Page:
According to the Florida Office of Insurance Regulation, Category 5 Hurricane Michael has led to over 150,000 insurance claims from businesses and homeowners. These claims represent over $7.1 billion in losses covered by insurance. The office noted that as of Sept. 27, 2019, 99,208 of those claims deal with hurricane damage to homes and other residential properties. While 132,201 claims, over 88% of those filed, have been closed since the devastating storm, this means that thousands of homeowners are still waiting for much-needed reimbursements for urgent repairs to their homes. The hurricane hit the Florida Panhandle with massive force and has left behind lasting damage as public buildings, businesses and homes go unrepaired.

The state insurance commissioner said that substantial work still needs to be done to resolve the outstanding homeowners' insurance claims. Recovery from the storm continues to be delayed when residents face delays or denials for their claims related to damage to their homes caused by the hurricane. Bay County has been the largest epicenter for insurance filings related to Michael as 89,519 of the claims originated there. However, the storm also impacted other Florida counties, including Gulf, Jackson, Calhoun and Liberty counties, all of which have at least 1,000 insurance claims filed.

Hurricane Michael's devastation continues a year later

Hurricane victims in northern Florida are raising the alarm that they continue to face severely difficult conditions one year after Hurricane Michael hit land. The Category 5 storm devastated rural communities and small towns throughout the Florida Panhandle as well as hitting some larger cities, such as Panama City and Port St. Joe. Even though the hurricane hit land in October 2018, residents continue to live in hotel rooms, trailers and tents as of fall 2019. Many buildings have not yet been repaired, and fallen trees continue to dominate the landscape in some places. Thousands of people have left the heavily impacted communities, especially due to the economic damage caused by the storm.

Agricultural crops like peanuts, timber and cotton were devastated by hurricane damage. In addition, homeowners continue to struggle with insurance companies that are denying or delaying payouts on their hurricane insurance claims. Due to the shortage of housing, affordable homes are few and far between, driving residents away from the area and leading to an even deeper economic crisis. In addition, public buildings also continue to show signs of devastation from the storm. Many children are attending school in trailers and other temporary buildings due to hurricane damage to their original school buildings.

City sewer system damaged by Hurricane Michael

One Florida city is continuing to face massive bills to repair its water and sewer system damaged by Hurricane Michael. Panama City, the largest city hit hard by the Category 5 storm, has suffered ongoing sewage leaks. According to local reports, over 65,000 gallons of raw sewage ran through streets and ditches through the town and into area streams and waterways. The city manager said that there would be costs of $200 million to $300 million to revamp the water and sewer systems to prevent future spills. While officials said that the problems' origin predated Hurricane Michael, the storm damage caused even more serious devastation.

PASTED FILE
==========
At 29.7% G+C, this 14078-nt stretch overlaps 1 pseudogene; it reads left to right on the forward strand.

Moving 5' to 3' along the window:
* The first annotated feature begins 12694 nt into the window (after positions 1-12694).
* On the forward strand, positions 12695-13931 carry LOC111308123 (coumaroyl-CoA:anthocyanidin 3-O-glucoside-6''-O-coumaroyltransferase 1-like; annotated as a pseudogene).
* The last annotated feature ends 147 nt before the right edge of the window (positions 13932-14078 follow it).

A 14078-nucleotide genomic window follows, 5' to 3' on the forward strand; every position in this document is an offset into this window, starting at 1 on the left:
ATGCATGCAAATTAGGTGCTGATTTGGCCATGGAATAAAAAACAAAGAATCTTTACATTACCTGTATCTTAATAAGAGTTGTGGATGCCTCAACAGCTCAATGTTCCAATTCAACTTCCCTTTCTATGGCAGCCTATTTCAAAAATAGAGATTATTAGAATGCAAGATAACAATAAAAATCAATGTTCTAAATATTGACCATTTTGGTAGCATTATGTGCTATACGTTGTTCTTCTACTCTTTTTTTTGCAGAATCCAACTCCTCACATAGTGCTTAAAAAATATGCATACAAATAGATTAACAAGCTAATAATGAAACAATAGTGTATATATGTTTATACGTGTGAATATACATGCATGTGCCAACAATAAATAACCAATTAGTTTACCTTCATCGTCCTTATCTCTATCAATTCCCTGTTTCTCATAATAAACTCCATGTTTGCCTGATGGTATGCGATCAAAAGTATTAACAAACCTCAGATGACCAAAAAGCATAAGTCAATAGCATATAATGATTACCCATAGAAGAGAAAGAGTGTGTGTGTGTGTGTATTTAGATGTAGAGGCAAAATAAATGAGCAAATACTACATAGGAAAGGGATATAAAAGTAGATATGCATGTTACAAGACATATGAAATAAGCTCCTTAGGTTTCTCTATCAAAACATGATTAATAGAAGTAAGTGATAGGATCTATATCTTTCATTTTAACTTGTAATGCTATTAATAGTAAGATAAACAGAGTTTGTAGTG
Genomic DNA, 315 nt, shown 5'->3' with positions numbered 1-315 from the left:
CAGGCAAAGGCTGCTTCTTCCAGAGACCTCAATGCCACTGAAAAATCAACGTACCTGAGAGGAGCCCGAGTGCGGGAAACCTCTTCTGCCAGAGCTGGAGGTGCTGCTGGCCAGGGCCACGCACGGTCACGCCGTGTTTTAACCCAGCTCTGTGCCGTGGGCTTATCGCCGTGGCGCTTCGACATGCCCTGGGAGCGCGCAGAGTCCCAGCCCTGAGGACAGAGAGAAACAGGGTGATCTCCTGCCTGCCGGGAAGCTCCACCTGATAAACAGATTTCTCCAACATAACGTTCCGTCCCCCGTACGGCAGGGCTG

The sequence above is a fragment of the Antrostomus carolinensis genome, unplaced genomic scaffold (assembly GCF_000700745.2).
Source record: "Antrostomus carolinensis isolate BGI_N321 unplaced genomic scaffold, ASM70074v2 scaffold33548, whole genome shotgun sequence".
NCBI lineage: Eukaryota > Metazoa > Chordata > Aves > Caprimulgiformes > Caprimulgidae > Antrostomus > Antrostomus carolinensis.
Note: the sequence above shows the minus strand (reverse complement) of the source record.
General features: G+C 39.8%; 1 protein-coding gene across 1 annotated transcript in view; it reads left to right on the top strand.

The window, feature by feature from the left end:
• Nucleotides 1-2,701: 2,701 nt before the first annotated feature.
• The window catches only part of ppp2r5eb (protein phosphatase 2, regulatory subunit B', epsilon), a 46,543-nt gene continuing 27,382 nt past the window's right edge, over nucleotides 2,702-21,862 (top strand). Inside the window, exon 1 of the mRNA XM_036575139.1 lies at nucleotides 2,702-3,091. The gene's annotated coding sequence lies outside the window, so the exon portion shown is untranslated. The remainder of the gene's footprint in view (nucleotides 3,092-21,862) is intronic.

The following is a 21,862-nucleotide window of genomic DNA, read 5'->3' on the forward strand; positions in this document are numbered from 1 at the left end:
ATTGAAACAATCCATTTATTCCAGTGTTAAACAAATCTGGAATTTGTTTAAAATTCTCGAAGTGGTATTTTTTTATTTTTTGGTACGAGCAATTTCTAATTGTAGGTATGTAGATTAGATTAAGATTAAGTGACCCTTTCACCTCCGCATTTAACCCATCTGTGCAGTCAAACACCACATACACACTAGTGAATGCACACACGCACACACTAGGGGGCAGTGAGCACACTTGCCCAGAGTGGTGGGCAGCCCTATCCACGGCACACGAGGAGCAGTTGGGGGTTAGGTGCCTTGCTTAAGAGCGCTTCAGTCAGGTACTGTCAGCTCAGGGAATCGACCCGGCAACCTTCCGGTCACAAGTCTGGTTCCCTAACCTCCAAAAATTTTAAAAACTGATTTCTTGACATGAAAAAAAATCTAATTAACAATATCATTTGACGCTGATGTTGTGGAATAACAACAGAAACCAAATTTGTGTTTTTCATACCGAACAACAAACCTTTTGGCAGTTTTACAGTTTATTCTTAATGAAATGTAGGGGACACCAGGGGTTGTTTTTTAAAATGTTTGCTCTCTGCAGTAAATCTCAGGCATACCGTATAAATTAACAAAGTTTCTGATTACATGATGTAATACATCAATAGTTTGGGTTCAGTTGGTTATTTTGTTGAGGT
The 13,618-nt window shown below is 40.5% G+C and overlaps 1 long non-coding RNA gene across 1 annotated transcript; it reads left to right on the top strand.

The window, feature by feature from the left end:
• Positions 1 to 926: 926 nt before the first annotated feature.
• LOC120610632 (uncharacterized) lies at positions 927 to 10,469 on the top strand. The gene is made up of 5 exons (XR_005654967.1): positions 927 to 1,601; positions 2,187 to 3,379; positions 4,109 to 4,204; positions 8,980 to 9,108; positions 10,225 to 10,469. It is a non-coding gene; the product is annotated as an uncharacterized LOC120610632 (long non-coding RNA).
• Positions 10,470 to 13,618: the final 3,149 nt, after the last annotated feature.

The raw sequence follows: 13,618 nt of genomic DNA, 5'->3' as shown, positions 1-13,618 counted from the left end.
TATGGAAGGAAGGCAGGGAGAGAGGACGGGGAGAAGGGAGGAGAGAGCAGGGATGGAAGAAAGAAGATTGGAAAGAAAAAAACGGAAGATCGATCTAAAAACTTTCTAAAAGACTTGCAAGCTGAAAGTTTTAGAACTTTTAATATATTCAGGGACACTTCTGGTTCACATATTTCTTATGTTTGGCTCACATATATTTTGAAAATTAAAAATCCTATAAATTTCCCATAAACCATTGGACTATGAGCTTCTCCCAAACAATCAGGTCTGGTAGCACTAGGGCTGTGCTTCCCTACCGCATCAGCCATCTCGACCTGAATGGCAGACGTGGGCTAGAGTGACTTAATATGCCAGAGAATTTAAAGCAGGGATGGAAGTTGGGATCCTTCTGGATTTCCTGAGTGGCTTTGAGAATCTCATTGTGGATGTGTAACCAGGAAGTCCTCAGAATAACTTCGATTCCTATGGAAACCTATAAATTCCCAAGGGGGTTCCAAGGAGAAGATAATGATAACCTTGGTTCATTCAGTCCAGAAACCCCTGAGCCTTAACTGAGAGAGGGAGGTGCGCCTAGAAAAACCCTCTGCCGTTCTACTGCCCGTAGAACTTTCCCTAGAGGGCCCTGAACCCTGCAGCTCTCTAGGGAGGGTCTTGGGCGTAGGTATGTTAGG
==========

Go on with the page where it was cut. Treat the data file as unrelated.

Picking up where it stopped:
Hurricane Michael has been called a forgotten storm because the damage it unleashed on major sections of Florida has gone largely unnoticed. Many of the areas hit hard were small towns and communities, away from major centers of political power or media attention. Hurricane damages remain in many areas with roads and buildings continuing to suffer from the effects of the storm. In many cases, people have left impacted communities and not moved back due to the devastation, slow repairs and a lack of affordable housing.

Thousands of Hurricane Michael insurance claims are still open

More than 18,000 insurance claims filed over property damage caused by Hurricane Michael last October have yet to be settled, according to Florida Insurance Commissioner David Altmaier. The information was disclosed during a Senate Banking and Insurance Committee panel on Sept. 17.

According to Altmaier, 18,211 insurance claims, or around 12% of the total claims filed after the Category 5 storm, are still open. Of those claims, around 50% are thought to be reopened claims intended to recover repair bills that were higher than the initial insurance payout. He also reported that the state's Office of Insurance Regulation had received few complaints from policyholders regarding Hurricane Michael claims, meaning that insurers appeared to be doing a good job of satisfying customers.

Watch out for bad faith claims after a hurricane

You knew that a hurricane was on its way, and it was clear that all the steps you could take to prevent your home from being damaged weren't likely to be enough. The winds were strong, the rain was harsh and the damage that resulted was devastating.

After the winds die down and the rain stops, you return to your home and see the devastating consequences of a hurricane. You and many others in your neighborhood and region may be considering filing claims for the damage that was caused. You're not alone, but you do have to be cautious when working with insurance agents.